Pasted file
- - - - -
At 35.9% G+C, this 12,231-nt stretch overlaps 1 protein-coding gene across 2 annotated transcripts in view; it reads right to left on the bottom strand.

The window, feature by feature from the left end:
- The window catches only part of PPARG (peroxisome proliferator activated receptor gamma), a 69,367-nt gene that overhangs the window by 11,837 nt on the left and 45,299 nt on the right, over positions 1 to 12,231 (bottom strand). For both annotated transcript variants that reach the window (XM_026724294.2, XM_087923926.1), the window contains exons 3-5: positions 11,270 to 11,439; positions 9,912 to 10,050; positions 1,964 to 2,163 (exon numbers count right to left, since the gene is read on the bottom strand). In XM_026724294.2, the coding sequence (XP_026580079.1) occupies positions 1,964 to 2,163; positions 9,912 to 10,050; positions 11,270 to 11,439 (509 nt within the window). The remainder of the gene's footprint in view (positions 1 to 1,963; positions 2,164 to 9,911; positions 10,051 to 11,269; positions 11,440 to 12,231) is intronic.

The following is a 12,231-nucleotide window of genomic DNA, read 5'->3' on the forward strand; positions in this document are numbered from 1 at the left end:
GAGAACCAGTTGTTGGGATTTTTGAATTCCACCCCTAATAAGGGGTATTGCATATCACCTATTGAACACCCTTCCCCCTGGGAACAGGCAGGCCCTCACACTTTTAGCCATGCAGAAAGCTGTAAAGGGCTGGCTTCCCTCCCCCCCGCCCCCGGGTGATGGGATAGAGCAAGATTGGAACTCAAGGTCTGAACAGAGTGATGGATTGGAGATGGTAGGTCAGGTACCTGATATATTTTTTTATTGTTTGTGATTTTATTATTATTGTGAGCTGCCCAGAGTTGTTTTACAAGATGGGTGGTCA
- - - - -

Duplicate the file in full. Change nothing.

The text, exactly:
At 35.9% G+C, this 12,231-nt stretch overlaps 1 protein-coding gene across 2 annotated transcripts in view; it reads right to left on the bottom strand.

The window, feature by feature from the left end:
- The window catches only part of PPARG (peroxisome proliferator activated receptor gamma), a 69,367-nt gene that overhangs the window by 11,837 nt on the left and 45,299 nt on the right, over positions 1 to 12,231 (bottom strand). For both annotated transcript variants that reach the window (XM_026724294.2, XM_087923926.1), the window contains exons 3-5: positions 11,270 to 11,439; positions 9,912 to 10,050; positions 1,964 to 2,163 (exon numbers count right to left, since the gene is read on the bottom strand). In XM_026724294.2, the coding sequence (XP_026580079.1) occupies positions 1,964 to 2,163; positions 9,912 to 10,050; positions 11,270 to 11,439 (509 nt within the window). The remainder of the gene's footprint in view (positions 1 to 1,963; positions 2,164 to 9,911; positions 10,051 to 11,269; positions 11,440 to 12,231) is intronic.

The following is a 12,231-nucleotide window of genomic DNA, read 5'->3' on the forward strand; positions in this document are numbered from 1 at the left end:
GAGAACCAGTTGTTGGGATTTTTGAATTCCACCCCTAATAAGGGGTATTGCATATCACCTATTGAACACCCTTCCCCCTGGGAACAGGCAGGCCCTCACACTTTTAGCCATGCAGAAAGCTGTAAAGGGCTGGCTTCCCTCCCCCCCGCCCCCGGGTGATGGGATAGAGCAAGATTGGAACTCAAGGTCTGAACAGAGTGATGGATTGGAGATGGTAGGTCAGGTACCTGATATATTTTTTTATTGTTTGTGATTTTATTATTATTGTGAGCTGCCCAGAGTTGTTTTACAAGATGGGTGGTCA